National / Politics

Opposition deal to tweak Japanese labor bill likely to get contentious legislation past Diet

Kyodo

The ruling bloc agreed Monday with some opposition parties to modify a labor reform bill aimed at tackling Japan’s chronic overwork problem, paving the way for its passage before the Diet closes on June 20, lawmakers said.

The ruling Liberal Democratic Party and its junior coalition partner, Komeito, are looking at Wednesday for passing the contentious bill via tje House of Representatives panel overseeing it. They now have the support of two small opposition parties, Nippon Ishin no Kai and Kibo no To (Party of Hope).

While the ruling parties hold a comfortable majority in the 465-seat Lower House, they do not want the public thinking the bill would be rammed through the Diet without the consent of the opposition camp.

“This is a major step for the ruling parties. The people can be assured now that the ruling and opposition parties have agreed to some extent,” Norihisa Tamura, a senior LDP lawmaker, said after a meeting involving the four parties.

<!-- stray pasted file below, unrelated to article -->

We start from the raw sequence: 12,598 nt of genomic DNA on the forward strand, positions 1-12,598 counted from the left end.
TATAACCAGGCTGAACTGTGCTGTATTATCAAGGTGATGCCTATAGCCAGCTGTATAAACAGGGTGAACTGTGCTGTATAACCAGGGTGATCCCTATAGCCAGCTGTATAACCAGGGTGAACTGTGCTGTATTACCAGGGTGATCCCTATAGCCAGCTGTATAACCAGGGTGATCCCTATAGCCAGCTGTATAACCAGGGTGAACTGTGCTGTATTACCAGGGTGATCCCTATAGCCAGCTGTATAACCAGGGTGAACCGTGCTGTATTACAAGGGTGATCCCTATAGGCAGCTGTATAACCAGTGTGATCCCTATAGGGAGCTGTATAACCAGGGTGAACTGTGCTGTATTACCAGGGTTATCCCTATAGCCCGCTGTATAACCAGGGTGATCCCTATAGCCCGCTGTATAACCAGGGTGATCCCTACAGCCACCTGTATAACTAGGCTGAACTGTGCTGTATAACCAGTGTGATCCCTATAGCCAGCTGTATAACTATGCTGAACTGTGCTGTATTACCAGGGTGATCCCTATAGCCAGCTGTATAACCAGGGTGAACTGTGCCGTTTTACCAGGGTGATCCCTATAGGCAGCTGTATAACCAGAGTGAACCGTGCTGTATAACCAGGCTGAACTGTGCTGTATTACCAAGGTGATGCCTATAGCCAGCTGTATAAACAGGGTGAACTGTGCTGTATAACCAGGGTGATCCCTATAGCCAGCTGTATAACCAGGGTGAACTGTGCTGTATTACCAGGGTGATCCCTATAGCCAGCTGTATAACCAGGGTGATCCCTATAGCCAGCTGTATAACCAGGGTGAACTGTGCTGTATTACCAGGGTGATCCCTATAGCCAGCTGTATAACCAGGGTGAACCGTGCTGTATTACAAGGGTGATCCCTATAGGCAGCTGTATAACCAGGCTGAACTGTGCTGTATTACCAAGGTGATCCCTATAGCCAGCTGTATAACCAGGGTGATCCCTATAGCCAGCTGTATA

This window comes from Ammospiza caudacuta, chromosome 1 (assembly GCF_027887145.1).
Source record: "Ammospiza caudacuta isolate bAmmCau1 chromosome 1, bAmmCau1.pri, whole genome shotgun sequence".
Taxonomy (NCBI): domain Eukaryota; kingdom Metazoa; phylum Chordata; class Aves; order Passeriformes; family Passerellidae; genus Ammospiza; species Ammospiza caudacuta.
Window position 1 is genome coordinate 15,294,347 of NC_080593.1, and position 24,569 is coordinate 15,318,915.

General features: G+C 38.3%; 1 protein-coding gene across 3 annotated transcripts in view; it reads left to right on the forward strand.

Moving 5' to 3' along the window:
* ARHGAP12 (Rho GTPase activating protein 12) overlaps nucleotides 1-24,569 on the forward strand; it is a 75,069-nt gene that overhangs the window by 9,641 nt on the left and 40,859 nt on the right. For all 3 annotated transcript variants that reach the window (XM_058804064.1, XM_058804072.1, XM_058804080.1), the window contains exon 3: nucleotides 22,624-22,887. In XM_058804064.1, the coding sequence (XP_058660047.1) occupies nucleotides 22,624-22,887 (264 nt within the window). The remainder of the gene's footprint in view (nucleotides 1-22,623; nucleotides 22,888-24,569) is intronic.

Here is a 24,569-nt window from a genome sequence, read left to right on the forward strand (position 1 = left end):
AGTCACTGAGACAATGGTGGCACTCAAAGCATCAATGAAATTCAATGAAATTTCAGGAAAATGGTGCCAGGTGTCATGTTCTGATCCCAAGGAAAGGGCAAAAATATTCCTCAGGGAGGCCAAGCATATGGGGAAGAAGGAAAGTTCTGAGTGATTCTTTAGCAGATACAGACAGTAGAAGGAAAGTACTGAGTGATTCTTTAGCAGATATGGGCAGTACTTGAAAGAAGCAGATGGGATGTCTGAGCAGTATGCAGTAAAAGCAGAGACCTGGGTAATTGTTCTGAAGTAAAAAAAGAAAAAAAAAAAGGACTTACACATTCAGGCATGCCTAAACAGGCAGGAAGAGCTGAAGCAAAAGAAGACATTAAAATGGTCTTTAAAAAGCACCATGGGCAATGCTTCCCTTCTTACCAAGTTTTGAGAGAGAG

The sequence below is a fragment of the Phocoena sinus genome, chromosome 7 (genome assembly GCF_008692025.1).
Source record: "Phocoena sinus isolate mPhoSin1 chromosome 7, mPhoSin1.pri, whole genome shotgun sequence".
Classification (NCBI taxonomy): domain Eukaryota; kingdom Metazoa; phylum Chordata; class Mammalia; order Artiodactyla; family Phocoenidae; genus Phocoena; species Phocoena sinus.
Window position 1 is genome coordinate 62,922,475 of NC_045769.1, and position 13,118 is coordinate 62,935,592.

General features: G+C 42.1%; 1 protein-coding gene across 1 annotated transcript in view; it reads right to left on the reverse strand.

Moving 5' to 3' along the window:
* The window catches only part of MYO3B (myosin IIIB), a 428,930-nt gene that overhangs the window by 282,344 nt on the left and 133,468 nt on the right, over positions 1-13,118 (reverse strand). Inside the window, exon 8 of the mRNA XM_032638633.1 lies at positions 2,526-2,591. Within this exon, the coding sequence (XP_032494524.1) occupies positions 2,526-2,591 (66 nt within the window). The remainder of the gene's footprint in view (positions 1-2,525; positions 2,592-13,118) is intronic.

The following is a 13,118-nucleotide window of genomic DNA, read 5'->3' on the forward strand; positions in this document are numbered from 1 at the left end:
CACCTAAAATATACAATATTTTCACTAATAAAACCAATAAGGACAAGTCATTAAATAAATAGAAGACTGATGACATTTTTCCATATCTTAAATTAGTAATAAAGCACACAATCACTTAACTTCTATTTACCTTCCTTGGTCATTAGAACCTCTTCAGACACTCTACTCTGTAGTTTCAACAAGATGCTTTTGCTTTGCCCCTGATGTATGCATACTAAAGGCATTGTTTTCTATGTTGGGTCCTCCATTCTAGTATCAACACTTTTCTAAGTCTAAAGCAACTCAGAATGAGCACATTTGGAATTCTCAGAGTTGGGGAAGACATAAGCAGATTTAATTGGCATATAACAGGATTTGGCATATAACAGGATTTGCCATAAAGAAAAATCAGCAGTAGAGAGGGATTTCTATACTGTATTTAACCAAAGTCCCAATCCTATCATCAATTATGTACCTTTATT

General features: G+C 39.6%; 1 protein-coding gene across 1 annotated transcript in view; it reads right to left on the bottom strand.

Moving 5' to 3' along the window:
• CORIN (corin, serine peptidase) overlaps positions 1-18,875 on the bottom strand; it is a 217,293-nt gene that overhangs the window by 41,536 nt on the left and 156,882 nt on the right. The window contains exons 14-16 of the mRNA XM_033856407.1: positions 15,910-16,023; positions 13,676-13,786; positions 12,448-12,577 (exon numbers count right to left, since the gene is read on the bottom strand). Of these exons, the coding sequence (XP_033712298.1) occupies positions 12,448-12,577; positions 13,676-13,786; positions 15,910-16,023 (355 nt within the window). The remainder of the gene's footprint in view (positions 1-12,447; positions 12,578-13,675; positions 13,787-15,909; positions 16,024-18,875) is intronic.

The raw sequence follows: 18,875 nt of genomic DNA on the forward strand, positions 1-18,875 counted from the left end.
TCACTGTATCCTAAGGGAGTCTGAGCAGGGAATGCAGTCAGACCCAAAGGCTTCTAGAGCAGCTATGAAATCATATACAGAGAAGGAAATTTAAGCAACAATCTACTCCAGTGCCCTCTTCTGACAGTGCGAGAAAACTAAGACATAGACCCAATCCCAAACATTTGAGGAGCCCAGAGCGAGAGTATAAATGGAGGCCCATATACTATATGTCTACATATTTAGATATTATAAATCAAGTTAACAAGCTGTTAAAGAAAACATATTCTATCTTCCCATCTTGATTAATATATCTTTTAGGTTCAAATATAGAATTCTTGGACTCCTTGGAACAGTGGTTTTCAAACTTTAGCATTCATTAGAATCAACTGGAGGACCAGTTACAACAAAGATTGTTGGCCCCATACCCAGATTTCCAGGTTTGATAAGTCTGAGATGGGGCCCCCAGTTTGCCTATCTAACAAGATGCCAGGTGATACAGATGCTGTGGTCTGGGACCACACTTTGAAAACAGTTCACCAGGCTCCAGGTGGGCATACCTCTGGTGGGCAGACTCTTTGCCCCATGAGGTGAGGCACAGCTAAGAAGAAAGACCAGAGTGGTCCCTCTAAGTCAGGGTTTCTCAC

Prime Minister Shinzo Abe’s government sees the reform of working practices as its most top priority for the Diet session.

The bill consists of three pillars — setting a legal cap on overtime work, ensuring equal treatment for regular and nonregular workers, and exempting skilled professional workers with high wages from working-hour regulations.

Under the plan agreed to on Monday, workers would be able to decline being subject to the last item, known as the “white collar overtime exemption” and eagerly sought by business lobbies, even after they have once accepted it.

But it is still unclear whether Diet deliberations will move forward smoothly amid protests by the leading Constitutional Democratic Party of Japan and other opposition parties.

Although the ruling parties claim the last item would enable “flexible work styles,” opposition parties and labor unions criticize it as a “zero-overtime pay” scheme and one that could exacerbate long working hours, leading to more karōshi (death by overwork).

Nearly 70 percent of the respondents in the latest Kyodo News survey earlier this month did not see the need for passing it during the current Diet session.